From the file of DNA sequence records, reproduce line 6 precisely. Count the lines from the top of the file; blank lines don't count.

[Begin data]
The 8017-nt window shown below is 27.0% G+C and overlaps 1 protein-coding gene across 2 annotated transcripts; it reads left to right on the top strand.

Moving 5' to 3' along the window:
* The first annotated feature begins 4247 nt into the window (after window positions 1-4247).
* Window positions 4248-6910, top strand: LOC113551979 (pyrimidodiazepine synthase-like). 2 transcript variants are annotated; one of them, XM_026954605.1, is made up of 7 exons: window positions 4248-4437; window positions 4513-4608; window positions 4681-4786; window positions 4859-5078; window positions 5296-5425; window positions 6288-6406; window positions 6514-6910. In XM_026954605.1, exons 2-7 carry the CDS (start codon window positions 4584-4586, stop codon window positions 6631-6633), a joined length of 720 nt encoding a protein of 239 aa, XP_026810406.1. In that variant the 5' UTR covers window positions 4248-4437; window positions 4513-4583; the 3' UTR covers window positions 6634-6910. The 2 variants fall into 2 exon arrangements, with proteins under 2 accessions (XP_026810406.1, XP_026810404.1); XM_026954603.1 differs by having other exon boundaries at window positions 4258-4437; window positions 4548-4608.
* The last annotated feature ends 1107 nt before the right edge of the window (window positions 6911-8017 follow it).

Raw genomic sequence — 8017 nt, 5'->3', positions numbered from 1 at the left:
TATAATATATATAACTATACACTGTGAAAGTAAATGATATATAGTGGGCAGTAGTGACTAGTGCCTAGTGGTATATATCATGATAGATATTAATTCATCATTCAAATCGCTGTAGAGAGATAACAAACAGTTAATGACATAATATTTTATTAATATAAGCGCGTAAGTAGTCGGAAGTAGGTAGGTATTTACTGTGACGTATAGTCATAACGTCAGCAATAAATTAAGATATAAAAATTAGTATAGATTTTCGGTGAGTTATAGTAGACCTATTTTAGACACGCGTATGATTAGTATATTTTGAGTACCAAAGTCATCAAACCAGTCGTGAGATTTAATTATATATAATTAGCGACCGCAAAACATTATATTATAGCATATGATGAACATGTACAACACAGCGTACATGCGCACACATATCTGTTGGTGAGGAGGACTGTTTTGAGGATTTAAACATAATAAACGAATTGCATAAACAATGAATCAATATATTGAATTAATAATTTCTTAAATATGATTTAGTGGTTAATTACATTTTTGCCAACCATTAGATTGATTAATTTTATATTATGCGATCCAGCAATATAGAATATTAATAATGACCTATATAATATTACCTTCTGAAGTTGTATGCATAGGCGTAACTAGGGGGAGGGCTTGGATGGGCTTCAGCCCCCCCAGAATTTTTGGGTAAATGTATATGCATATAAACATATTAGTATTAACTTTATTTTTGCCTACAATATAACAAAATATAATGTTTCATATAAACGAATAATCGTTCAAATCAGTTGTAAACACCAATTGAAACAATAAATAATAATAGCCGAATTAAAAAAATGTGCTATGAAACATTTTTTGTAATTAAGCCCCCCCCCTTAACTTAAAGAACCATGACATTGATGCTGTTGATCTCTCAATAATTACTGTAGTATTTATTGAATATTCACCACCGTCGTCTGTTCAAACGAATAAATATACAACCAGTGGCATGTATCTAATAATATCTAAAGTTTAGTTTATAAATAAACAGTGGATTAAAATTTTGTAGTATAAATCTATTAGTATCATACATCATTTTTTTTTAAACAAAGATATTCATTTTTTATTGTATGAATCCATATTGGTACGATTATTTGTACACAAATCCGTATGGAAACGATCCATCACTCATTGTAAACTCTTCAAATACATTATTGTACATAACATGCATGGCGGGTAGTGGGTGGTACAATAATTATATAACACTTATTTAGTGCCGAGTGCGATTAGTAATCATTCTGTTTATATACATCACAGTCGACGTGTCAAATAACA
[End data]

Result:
Raw genomic sequence — 8017 nt, 5'->3', positions numbered from 1 at the left: